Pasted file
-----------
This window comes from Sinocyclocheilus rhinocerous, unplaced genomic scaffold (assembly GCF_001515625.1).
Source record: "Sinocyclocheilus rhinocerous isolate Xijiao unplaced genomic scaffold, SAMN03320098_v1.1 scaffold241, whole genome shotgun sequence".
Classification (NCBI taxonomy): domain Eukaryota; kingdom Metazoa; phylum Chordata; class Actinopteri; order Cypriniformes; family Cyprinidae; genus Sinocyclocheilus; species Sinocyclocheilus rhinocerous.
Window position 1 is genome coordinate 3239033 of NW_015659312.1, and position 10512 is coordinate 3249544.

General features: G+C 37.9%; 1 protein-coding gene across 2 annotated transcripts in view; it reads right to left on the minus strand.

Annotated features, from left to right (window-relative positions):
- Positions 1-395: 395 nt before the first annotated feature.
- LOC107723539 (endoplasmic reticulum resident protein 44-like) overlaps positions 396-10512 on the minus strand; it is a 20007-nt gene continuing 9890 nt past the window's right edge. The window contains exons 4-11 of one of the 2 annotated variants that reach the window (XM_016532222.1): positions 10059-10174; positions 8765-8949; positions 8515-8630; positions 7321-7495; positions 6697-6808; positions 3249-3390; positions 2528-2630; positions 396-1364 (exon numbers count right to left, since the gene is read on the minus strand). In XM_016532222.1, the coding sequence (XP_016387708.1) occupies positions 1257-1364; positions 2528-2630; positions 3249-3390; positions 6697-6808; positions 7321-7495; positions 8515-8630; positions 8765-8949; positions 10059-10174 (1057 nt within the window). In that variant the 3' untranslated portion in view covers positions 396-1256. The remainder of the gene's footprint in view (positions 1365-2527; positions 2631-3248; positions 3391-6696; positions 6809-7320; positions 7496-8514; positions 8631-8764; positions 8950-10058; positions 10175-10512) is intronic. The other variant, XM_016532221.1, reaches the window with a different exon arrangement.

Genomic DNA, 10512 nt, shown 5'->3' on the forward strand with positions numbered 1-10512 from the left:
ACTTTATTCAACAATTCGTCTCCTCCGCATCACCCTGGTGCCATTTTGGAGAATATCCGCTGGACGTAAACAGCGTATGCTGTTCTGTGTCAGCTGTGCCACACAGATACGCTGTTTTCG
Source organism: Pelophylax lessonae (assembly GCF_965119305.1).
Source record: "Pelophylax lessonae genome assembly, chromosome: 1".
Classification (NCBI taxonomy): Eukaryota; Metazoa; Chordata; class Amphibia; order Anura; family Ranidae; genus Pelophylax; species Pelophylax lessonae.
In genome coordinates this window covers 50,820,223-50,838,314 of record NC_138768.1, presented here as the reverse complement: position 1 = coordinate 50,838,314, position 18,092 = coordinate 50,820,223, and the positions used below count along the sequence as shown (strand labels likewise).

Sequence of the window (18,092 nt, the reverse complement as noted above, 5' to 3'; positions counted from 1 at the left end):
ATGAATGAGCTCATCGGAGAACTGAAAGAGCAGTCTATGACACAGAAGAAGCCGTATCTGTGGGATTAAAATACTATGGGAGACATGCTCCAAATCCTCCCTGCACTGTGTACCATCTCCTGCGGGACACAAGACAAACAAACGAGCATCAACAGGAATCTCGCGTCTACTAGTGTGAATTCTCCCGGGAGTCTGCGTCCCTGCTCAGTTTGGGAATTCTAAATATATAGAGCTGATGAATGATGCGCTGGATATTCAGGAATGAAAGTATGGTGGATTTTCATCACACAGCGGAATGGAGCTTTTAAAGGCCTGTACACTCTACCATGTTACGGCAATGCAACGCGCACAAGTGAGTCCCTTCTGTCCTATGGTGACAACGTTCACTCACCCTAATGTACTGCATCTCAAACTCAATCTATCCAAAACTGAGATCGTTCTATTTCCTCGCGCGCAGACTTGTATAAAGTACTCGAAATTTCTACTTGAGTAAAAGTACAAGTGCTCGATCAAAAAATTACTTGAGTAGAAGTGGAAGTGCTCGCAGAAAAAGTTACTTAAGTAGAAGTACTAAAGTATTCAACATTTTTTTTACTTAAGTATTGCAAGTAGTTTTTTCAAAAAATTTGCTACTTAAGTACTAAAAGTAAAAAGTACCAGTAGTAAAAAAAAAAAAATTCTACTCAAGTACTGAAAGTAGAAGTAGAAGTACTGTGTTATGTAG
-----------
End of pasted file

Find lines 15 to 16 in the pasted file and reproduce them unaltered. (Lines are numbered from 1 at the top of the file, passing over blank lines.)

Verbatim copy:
Sequence of the window (18,092 nt, the reverse complement as noted above, 5' to 3'; positions counted from 1 at the left end):
ATGAATGAGCTCATCGGAGAACTGAAAGAGCAGTCTATGACACAGAAGAAGCCGTATCTGTGGGATTAAAATACTATGGGAGACATGCTCCAAATCCTCCCTGCACTGTGTACCATCTCCTGCGGGACACAAGACAAACAAACGAGCATCAACAGGAATCTCGCGTCTACTAGTGTGAATTCTCCCGGGAGTCTGCGTCCCTGCTCAGTTTGGGAATTCTAAATATATAGAGCTGATGAATGATGCGCTGGATATTCAGGAATGAAAGTATGGTGGATTTTCATCACACAGCGGAATGGAGCTTTTAAAGGCCTGTACACTCTACCATGTTACGGCAATGCAACGCGCACAAGTGAGTCCCTTCTGTCCTATGGTGACAACGTTCACTCACCCTAATGTACTGCATCTCAAACTCAATCTATCCAAAACTGAGATCGTTCTATTTCCTCGCGCGCAGACTTGTATAAAGTACTCGAAATTTCTACTTGAGTAAAAGTACAAGTGCTCGATCAAAAAATTACTTGAGTAGAAGTGGAAGTGCTCGCAGAAAAAGTTACTTAAGTAGAAGTACTAAAGTATTCAACATTTTTTTTACTTAAGTATTGCAAGTAGTTTTTTCAAAAAATTTGCTACTTAAGTACTAAAAGTAAAAAGTACCAGTAGTAAAAAAAAAAAAATTCTACTCAAGTACTGAAAGTAGAAGTAGAAGTACTGTGTTATGTAG